Illegal dumping on Alberta Crown land prompts Fish and Wildlife crackdown
Ditching junk poses a 'significant' threat to the environment, says Alberta Fish and Wildlife
Alberta Fish and Wildlife is cracking down after receiving more than 100 complaints of people dumping appliances, vehicles and garbage on Crown lands.
More than 130 charges and 176 written warnings have been issued this summer. Ron Wiebe, an inspector with Alberta Fish and Wildlife, says the problem is provincewide.
"Anywhere that there's public lands, we tend to find some abuse of one form or another," Wiebe told the Calgary Eyeopener. "Whether it's someone dumping the television set and shooting it up … or leaving a refrigerator or appliance or some sort."
Along with household items, Wiebe said Alberta Fish and Wildlife routinely find abandoned vehicles in fields and rivers. There are also reoccurring environmental issues caused by garbage left behind by campers behaving badly.
"Problematic situations arise from people leaving food and garbage that animals can get into," Wiebe said. "Also, the absolute unsightly aspects of it."
Under the Public Lands Act, anyone caught dumping garbage on public lands can be ordered to remediate the land or face fines as high as $100,000.
Alberta Environment and Parks Minister Shannon Phillips said enforcement officers are cracking down on offenders and anyone using public lands as "their personal dump."
"Respecting our wild spaces and leaving them in pristine shape is an Albertan thing to do," Phillips said in a statement.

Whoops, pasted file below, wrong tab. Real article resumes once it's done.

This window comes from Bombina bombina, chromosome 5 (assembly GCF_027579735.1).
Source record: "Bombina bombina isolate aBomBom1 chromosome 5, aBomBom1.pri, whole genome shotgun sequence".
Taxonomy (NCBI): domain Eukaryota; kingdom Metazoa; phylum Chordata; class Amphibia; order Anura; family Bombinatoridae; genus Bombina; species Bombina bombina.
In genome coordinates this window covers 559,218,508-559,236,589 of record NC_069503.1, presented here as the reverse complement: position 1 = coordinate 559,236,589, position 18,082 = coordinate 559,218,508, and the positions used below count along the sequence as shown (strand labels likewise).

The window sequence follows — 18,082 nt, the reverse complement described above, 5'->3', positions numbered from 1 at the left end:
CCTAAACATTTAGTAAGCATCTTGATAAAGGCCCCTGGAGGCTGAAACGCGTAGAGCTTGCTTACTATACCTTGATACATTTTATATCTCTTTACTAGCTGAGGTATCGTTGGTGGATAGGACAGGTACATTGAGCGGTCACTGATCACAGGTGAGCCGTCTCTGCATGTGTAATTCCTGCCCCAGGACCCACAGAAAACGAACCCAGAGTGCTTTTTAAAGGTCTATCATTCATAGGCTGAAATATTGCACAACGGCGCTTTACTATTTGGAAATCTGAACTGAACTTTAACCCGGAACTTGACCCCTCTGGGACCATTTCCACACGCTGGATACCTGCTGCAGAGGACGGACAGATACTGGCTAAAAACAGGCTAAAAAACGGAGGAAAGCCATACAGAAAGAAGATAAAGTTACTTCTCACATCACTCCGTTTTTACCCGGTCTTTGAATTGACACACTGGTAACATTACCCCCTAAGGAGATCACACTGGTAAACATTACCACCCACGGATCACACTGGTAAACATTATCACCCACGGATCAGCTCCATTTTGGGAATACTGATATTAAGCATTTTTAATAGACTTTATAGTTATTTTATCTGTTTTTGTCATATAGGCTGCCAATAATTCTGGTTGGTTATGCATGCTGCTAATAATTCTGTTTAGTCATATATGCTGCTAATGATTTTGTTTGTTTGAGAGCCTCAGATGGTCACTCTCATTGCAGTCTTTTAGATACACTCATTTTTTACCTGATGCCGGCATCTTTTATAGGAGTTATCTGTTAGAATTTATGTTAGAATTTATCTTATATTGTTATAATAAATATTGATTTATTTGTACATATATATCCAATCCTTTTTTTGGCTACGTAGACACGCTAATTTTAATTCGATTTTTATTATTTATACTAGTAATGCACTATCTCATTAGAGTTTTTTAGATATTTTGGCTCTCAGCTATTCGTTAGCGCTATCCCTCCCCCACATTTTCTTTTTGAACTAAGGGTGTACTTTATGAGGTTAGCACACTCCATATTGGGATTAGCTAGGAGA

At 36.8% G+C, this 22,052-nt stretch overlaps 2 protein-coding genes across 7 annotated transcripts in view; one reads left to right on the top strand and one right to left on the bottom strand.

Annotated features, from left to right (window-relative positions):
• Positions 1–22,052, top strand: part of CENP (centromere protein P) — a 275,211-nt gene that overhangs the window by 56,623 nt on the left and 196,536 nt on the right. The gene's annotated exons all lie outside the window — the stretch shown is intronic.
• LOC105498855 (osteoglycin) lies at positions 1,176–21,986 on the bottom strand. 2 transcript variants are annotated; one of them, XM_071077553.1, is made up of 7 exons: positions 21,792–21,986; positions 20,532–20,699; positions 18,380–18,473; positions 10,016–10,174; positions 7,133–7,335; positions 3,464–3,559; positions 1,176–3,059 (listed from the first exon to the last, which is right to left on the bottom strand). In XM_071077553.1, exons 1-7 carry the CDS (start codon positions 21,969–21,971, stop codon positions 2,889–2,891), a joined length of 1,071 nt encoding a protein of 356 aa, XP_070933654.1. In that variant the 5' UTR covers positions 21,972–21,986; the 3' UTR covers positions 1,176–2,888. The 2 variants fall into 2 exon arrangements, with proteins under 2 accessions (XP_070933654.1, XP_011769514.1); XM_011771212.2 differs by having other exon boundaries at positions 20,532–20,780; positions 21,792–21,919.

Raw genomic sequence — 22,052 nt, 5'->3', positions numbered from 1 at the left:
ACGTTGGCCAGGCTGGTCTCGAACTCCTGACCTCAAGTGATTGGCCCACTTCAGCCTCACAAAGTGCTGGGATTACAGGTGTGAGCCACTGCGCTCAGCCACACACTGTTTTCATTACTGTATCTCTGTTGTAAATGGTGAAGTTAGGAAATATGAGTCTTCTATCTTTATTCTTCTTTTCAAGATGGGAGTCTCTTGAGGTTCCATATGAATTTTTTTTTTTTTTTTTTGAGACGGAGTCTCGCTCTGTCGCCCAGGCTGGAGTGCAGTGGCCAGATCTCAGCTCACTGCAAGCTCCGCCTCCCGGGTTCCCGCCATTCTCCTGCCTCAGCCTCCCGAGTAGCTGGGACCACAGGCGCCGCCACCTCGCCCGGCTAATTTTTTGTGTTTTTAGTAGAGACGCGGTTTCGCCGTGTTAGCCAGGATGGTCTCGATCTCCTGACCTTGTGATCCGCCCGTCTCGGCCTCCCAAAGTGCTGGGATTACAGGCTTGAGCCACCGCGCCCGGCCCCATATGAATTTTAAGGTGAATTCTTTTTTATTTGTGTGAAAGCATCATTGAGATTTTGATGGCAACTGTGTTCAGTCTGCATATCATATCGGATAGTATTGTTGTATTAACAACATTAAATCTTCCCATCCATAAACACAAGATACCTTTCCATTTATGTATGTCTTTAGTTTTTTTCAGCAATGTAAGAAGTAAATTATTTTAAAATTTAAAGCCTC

Cleaning up the backcountry
Wiebe said volunteer groups have stepped up to help Fish and Wildlife keep the wilderness clean, like the Alberta Off-highway Vehicle Association, which performs a regular cleanup every May.
In June, a cleanup at Hilda Lake near Cold Lake led to the removal of two abandoned recreational vehicles and enough broken appliances, furniture and garbage to fill four industrial-sized dumpsters.
Volunteers from the Turning Point Society of Central Alberta helped clean up a small island in the Red Deer River this summer, removing several propane and fuel tanks.
Even though Albertans are pitching in to help, Wiebe said cleanup duties usually fall to the province despite a lack of funding for remediation.
"The Government of Alberta will potentially pick up the cost on some of that [remediation] but they don't have a budget for it," Wiebe said.
"So it makes it very difficult to finance the cleanup of vehicles, especially when they're a long way back."
Alberta Fish and Wildlife is asking Albertans to help fight illegal dumping by calling the Report a Poacher hotline at 1-800-642-3800.
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With files from the Calgary Eyeopener